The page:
Tova lives with her family on a small farm in the famous town of Chelm, a mythical village populated, according to Jewish folklore, by fools. Tova's farm has hens and even a rooster, but no cow. Her mother, Rivka, wishes they could afford to buy a cow, so they could have fresh milk and butter every day. One night Tova's father has a dream about how to get milk without actually owning a cow. He asks Tova to help him find a way to get milk from their hens, and the results are hilarious. Finally, to the family's joy and the hens' relief, the problem is solved by none other than the wise Rabbi of Chelm himself, and a little extra help from Tova.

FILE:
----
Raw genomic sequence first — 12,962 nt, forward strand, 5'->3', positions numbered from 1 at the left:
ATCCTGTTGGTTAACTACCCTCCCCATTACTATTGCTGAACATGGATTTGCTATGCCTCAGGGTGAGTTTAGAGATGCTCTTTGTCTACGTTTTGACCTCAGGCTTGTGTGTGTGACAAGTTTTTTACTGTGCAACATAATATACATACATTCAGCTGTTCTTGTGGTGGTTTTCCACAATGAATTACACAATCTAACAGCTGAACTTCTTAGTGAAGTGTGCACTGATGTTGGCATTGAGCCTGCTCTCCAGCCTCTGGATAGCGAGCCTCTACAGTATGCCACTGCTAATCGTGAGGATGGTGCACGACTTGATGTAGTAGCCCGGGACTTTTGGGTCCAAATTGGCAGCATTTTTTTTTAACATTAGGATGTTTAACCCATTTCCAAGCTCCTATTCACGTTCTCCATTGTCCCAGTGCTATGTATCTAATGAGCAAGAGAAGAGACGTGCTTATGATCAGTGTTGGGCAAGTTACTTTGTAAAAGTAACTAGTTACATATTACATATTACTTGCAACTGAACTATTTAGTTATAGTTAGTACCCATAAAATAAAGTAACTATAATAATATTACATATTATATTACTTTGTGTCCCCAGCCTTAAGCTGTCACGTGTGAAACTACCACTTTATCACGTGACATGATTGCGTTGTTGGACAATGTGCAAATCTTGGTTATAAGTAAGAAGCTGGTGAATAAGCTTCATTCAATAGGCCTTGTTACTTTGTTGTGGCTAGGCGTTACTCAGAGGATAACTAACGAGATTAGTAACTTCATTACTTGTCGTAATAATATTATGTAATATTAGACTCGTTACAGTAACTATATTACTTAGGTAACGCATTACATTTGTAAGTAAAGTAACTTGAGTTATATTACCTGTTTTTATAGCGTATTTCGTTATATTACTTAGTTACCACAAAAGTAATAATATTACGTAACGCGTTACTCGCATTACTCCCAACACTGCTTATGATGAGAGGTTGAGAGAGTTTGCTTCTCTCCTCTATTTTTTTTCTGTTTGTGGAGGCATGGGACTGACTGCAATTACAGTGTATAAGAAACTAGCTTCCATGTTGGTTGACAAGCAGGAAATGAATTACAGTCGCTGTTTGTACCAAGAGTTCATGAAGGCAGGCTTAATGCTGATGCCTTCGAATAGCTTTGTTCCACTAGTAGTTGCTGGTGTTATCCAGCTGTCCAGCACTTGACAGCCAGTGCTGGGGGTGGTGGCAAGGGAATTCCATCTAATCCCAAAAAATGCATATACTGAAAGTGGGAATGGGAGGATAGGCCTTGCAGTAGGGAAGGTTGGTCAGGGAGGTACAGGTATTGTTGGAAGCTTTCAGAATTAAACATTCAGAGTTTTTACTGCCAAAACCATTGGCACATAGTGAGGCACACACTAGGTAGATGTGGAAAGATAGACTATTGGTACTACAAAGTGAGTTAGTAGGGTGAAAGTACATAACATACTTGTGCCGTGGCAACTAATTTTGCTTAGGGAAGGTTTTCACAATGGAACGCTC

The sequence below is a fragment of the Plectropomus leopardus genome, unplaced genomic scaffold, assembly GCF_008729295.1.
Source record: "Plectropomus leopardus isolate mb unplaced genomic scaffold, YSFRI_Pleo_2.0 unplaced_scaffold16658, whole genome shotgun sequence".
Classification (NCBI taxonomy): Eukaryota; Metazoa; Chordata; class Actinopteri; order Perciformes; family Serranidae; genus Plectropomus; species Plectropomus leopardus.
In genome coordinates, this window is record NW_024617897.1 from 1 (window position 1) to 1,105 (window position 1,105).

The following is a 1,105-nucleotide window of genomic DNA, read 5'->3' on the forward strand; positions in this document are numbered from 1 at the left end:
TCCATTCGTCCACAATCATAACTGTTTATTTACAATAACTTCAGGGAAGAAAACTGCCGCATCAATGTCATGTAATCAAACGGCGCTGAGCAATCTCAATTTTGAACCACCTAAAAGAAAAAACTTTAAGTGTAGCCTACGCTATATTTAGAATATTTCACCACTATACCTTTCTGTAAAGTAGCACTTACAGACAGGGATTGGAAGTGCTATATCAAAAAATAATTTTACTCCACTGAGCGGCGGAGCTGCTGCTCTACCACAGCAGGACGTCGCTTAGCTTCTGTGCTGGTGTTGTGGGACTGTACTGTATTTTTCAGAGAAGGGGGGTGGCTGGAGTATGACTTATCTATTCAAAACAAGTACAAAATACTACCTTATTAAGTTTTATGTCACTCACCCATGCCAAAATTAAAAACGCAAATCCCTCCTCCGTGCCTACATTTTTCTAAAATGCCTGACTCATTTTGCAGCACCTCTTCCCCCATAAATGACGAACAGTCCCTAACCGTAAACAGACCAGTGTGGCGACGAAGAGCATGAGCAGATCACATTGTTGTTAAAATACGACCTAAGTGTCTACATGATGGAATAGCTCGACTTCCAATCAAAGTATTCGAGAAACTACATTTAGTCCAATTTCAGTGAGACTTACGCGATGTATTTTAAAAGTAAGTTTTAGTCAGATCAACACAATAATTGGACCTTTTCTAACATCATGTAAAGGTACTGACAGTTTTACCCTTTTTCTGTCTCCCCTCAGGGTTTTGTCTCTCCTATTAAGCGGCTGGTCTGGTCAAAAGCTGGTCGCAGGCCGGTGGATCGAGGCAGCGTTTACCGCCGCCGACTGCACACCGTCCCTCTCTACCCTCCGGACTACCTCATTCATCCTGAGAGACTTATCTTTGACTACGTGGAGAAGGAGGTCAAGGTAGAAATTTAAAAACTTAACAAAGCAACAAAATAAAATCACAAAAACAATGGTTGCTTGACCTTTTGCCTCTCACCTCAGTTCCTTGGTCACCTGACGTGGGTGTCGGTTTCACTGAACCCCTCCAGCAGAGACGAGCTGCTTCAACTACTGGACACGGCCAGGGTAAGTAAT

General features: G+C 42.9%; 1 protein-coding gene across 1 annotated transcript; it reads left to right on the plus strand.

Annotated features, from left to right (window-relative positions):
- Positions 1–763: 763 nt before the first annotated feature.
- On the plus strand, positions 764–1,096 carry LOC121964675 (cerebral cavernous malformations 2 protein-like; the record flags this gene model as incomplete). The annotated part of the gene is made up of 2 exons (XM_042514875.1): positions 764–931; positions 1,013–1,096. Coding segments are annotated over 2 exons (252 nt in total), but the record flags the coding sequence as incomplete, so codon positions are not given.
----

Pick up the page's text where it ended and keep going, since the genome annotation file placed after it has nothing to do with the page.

On this visit to Chelm, which in Jewish folklore is the hotbed for all things silly, readers meet Shlomo and Rivka, a kindly couple who have "five children, twelve scrawny hens, one rooster and not much money." Yearning for a little milk and cheese and unable to afford a cow, Shlomo engages in some magical thinking of the animal husbandry kind. Since cows eat grass, he reasons, "...if we feed grass to our hens, they will still lay eggs, but they will also give us milk." With help from six-year-old Tova, their brightest child ("bright" being a relative term in Chelm), the addlepated rabbi of Chelm, and plenty of skewed logic, everyone ends up a winner including the beleaguered hens. It's easy for Chelm stories to feel by-the-numbers or condescending toward their characters, but Stuchner (Josephine's Dream) and Weissman (Mom, the School Flooded) never fall into that trap. They forgo dwelling on Chelm's backstory, letting the goofy events speak for themselves through brisk, almost reportorial storytelling and genial cartooning. It's the literary equivalent of a merry wink which is just what this genre needed. Ages 4 8.